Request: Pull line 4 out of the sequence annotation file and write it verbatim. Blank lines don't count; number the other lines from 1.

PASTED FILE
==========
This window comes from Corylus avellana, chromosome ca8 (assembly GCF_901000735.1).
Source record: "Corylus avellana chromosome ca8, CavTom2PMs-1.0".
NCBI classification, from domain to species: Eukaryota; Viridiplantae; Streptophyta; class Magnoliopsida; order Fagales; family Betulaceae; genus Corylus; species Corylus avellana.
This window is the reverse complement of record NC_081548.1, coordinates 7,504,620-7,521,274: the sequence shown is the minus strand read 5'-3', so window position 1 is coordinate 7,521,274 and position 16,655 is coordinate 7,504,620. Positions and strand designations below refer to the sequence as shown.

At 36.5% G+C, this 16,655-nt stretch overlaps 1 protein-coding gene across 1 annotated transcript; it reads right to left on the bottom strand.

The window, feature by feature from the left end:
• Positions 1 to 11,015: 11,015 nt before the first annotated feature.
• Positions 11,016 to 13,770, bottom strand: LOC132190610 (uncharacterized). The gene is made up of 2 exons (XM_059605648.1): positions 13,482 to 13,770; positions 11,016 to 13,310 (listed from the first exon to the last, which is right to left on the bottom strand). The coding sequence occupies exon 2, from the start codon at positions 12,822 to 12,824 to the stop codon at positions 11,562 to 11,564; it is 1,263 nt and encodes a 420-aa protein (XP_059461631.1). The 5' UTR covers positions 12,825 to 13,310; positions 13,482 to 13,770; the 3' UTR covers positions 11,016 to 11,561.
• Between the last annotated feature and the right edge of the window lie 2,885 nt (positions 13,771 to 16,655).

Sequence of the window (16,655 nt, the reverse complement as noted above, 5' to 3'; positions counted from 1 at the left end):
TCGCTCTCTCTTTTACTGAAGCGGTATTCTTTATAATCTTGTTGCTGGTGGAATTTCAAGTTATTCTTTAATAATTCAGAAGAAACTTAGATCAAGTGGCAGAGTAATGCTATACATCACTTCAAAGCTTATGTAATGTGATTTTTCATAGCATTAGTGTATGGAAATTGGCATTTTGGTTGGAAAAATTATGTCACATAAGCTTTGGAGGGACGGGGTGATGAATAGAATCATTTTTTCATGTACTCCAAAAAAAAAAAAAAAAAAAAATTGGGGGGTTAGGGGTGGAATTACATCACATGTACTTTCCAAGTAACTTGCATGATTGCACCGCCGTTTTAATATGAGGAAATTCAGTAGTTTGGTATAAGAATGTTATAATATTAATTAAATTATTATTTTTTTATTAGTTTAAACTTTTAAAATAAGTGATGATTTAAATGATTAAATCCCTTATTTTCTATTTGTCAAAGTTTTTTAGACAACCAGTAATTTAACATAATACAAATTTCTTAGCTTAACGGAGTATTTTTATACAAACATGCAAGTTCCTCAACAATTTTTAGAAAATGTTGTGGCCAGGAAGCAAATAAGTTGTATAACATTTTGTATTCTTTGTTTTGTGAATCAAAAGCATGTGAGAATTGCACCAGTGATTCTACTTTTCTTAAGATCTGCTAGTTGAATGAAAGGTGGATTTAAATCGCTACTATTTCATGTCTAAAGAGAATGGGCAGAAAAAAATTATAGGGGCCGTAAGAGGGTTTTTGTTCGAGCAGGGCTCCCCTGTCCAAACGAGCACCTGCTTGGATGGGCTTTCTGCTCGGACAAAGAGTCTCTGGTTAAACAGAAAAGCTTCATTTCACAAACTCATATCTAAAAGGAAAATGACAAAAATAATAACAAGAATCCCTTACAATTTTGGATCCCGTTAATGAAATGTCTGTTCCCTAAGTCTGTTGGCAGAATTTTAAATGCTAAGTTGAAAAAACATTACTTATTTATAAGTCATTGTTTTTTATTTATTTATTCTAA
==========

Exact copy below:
This window is the reverse complement of record NC_081548.1, coordinates 7,504,620-7,521,274: the sequence shown is the minus strand read 5'-3', so window position 1 is coordinate 7,521,274 and position 16,655 is coordinate 7,504,620. Positions and strand designations below refer to the sequence as shown.